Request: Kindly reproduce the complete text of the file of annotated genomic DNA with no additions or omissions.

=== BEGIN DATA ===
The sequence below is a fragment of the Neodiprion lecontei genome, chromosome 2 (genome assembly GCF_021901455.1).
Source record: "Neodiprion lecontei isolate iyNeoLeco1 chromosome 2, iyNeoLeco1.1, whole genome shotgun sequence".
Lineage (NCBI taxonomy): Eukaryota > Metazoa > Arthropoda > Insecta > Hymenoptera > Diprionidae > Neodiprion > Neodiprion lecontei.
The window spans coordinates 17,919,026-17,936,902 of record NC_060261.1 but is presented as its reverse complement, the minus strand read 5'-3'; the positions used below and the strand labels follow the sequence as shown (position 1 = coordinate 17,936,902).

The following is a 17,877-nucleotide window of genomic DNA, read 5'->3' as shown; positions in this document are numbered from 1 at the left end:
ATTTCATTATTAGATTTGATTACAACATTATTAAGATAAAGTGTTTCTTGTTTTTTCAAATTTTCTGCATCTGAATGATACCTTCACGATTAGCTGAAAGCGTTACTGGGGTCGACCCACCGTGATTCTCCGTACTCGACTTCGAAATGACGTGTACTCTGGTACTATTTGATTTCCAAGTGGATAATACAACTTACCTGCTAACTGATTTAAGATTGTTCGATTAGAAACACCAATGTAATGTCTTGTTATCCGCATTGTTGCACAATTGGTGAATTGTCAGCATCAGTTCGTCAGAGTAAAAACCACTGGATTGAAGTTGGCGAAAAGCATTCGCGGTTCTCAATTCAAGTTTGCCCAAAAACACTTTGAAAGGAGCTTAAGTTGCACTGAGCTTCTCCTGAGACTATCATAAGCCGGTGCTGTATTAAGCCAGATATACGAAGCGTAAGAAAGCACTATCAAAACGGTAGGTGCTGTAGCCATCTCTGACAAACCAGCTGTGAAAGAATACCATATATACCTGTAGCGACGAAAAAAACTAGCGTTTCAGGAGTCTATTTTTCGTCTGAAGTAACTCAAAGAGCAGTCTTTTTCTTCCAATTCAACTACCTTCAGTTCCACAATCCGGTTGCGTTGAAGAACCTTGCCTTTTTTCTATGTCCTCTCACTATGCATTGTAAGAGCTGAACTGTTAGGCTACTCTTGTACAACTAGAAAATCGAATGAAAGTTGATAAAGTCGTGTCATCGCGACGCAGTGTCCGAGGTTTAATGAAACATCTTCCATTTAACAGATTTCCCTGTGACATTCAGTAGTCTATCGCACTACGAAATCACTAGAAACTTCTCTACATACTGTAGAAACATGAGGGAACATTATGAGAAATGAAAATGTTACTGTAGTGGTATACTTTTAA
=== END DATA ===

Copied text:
The sequence below is a fragment of the Neodiprion lecontei genome, chromosome 2 (genome assembly GCF_021901455.1).
Source record: "Neodiprion lecontei isolate iyNeoLeco1 chromosome 2, iyNeoLeco1.1, whole genome shotgun sequence".
Lineage (NCBI taxonomy): Eukaryota > Metazoa > Arthropoda > Insecta > Hymenoptera > Diprionidae > Neodiprion > Neodiprion lecontei.
The window spans coordinates 17,919,026-17,936,902 of record NC_060261.1 but is presented as its reverse complement, the minus strand read 5'-3'; the positions used below and the strand labels follow the sequence as shown (position 1 = coordinate 17,936,902).

The following is a 17,877-nucleotide window of genomic DNA, read 5'->3' as shown; positions in this document are numbered from 1 at the left end:
ATTTCATTATTAGATTTGATTACAACATTATTAAGATAAAGTGTTTCTTGTTTTTTCAAATTTTCTGCATCTGAATGATACCTTCACGATTAGCTGAAAGCGTTACTGGGGTCGACCCACCGTGATTCTCCGTACTCGACTTCGAAATGACGTGTACTCTGGTACTATTTGATTTCCAAGTGGATAATACAACTTACCTGCTAACTGATTTAAGATTGTTCGATTAGAAACACCAATGTAATGTCTTGTTATCCGCATTGTTGCACAATTGGTGAATTGTCAGCATCAGTTCGTCAGAGTAAAAACCACTGGATTGAAGTTGGCGAAAAGCATTCGCGGTTCTCAATTCAAGTTTGCCCAAAAACACTTTGAAAGGAGCTTAAGTTGCACTGAGCTTCTCCTGAGACTATCATAAGCCGGTGCTGTATTAAGCCAGATATACGAAGCGTAAGAAAGCACTATCAAAACGGTAGGTGCTGTAGCCATCTCTGACAAACCAGCTGTGAAAGAATACCATATATACCTGTAGCGACGAAAAAAACTAGCGTTTCAGGAGTCTATTTTTCGTCTGAAGTAACTCAAAGAGCAGTCTTTTTCTTCCAATTCAACTACCTTCAGTTCCACAATCCGGTTGCGTTGAAGAACCTTGCCTTTTTTCTATGTCCTCTCACTATGCATTGTAAGAGCTGAACTGTTAGGCTACTCTTGTACAACTAGAAAATCGAATGAAAGTTGATAAAGTCGTGTCATCGCGACGCAGTGTCCGAGGTTTAATGAAACATCTTCCATTTAACAGATTTCCCTGTGACATTCAGTAGTCTATCGCACTACGAAATCACTAGAAACTTCTCTACATACTGTAGAAACATGAGGGAACATTATGAGAAATGAAAATGTTACTGTAGTGGTATACTTTTAA